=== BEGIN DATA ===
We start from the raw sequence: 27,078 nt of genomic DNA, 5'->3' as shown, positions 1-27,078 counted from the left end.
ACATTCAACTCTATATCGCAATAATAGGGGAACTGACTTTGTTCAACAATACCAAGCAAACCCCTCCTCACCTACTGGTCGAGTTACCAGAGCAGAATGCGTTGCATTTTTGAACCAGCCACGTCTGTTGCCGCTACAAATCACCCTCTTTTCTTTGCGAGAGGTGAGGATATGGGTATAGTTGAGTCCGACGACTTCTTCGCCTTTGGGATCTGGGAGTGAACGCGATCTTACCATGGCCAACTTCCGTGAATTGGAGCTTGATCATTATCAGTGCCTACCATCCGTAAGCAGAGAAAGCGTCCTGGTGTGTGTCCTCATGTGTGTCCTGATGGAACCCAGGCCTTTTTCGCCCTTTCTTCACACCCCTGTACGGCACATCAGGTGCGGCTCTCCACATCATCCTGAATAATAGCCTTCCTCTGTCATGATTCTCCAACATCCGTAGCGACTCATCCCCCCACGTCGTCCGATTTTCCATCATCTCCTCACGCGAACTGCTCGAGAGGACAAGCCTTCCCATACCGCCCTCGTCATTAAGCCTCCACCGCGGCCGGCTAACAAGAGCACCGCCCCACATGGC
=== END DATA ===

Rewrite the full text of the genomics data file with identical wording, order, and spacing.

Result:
We start from the raw sequence: 27,078 nt of genomic DNA, 5'->3' as shown, positions 1-27,078 counted from the left end.
ACATTCAACTCTATATCGCAATAATAGGGGAACTGACTTTGTTCAACAATACCAAGCAAACCCCTCCTCACCTACTGGTCGAGTTACCAGAGCAGAATGCGTTGCATTTTTGAACCAGCCACGTCTGTTGCCGCTACAAATCACCCTCTTTTCTTTGCGAGAGGTGAGGATATGGGTATAGTTGAGTCCGACGACTTCTTCGCCTTTGGGATCTGGGAGTGAACGCGATCTTACCATGGCCAACTTCCGTGAATTGGAGCTTGATCATTATCAGTGCCTACCATCCGTAAGCAGAGAAAGCGTCCTGGTGTGTGTCCTCATGTGTGTCCTGATGGAACCCAGGCCTTTTTCGCCCTTTCTTCACACCCCTGTACGGCACATCAGGTGCGGCTCTCCACATCATCCTGAATAATAGCCTTCCTCTGTCATGATTCTCCAACATCCGTAGCGACTCATCCCCCCACGTCGTCCGATTTTCCATCATCTCCTCACGCGAACTGCTCGAGAGGACAAGCCTTCCCATACCGCCCTCGTCATTAAGCCTCCACCGCGGCCGGCTAACAAGAGCACCGCCCCACATGGC